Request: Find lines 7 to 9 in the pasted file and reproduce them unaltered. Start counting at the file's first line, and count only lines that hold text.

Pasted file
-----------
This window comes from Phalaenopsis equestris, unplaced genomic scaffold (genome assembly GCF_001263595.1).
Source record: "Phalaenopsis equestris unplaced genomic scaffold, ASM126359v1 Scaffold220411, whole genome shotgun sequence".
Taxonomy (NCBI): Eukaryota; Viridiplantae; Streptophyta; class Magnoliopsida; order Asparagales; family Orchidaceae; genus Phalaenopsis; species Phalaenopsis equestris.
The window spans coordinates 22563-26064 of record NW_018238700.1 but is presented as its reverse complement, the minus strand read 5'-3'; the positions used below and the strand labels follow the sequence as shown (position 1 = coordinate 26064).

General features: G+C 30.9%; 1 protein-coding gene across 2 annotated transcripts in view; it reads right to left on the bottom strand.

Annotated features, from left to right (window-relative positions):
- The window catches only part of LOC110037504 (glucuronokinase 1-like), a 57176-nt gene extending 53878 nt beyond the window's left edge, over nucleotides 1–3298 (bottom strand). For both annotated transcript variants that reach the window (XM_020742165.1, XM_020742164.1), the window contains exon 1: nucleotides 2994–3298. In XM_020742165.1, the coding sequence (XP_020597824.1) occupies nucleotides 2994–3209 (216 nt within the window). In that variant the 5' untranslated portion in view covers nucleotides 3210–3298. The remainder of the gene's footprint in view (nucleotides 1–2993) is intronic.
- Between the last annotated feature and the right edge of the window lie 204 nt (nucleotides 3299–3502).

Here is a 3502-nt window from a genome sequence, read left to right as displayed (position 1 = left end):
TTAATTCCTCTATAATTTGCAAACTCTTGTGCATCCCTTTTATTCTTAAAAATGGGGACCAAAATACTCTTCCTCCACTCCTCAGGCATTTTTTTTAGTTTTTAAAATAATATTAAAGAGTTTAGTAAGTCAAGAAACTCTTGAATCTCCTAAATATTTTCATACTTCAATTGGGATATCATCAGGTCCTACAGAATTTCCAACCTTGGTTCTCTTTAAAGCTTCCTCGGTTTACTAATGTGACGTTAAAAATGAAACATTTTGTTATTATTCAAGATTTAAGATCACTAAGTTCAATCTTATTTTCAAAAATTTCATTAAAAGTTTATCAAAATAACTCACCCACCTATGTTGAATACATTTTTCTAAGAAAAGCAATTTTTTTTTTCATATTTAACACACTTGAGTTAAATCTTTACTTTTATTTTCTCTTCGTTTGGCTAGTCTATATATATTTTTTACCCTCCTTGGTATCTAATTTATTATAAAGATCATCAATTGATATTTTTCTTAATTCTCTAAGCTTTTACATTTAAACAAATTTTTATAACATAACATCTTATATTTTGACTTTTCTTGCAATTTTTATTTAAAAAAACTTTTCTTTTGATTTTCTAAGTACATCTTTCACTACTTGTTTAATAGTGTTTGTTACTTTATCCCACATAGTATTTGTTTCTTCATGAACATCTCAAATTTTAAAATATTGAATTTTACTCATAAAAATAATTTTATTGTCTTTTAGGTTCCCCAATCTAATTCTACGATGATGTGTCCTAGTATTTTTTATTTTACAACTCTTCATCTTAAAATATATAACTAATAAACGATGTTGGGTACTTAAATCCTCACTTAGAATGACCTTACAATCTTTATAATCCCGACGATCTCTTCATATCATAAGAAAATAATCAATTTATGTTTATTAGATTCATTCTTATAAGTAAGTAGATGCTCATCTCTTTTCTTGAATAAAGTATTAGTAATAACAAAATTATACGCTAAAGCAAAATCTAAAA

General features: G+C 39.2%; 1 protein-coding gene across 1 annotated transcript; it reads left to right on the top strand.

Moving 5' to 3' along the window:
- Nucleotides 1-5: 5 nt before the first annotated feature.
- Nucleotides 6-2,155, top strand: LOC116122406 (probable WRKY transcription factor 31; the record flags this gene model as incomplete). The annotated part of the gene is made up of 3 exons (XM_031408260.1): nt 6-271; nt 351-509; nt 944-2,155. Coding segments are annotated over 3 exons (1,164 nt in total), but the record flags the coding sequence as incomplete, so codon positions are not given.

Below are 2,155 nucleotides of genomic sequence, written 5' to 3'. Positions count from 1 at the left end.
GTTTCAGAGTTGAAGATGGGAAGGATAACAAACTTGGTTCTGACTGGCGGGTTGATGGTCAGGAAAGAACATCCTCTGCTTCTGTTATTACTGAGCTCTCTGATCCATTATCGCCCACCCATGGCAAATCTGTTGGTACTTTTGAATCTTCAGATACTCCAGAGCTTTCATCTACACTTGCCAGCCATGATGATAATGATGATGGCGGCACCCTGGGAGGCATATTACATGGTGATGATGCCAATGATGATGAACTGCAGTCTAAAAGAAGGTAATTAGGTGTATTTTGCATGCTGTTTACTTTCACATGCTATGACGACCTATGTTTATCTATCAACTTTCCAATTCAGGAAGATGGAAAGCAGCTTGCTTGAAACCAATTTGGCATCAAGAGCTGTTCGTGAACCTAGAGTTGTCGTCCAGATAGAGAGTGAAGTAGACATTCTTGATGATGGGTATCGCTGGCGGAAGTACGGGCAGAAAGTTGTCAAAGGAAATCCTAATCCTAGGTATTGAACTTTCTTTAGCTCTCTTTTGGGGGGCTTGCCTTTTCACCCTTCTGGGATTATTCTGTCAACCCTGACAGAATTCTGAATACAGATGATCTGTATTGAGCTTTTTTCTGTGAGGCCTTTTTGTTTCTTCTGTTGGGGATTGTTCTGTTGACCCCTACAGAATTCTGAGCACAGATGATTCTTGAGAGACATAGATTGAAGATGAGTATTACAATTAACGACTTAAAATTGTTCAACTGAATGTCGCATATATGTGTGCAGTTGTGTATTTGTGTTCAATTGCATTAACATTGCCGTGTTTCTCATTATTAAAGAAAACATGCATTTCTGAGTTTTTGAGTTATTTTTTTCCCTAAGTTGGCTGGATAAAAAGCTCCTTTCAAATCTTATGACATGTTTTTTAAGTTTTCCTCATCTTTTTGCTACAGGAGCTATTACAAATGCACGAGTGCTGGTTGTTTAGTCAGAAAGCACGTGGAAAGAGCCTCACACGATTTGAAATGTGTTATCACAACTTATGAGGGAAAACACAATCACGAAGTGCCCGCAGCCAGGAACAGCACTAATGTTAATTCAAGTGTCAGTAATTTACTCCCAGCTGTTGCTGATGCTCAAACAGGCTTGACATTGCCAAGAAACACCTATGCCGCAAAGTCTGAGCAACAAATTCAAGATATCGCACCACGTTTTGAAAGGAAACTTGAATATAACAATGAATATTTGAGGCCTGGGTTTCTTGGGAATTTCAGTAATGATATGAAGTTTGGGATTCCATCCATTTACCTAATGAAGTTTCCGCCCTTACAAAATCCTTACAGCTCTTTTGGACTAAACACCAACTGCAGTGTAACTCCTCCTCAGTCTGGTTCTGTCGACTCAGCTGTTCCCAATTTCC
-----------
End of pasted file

- The window catches only part of LOC110037504 (glucuronokinase 1-like), a 57176-nt gene extending 53878 nt beyond the window's left edge, over nucleotides 1–3298 (bottom strand). For both annotated transcript variants that reach the window (XM_020742165.1, XM_020742164.1), the window contains exon 1: nucleotides 2994–3298. In XM_020742165.1, the coding sequence (XP_020597824.1) occupies nucleotides 2994–3209 (216 nt within the window). In that variant the 5' untranslated portion in view covers nucleotides 3210–3298. The remainder of the gene's footprint in view (nucleotides 1–2993) is intronic.
- Between the last annotated feature and the right edge of the window lie 204 nt (nucleotides 3299–3502).

Here is a 3502-nt window from a genome sequence, read left to right as displayed (position 1 = left end):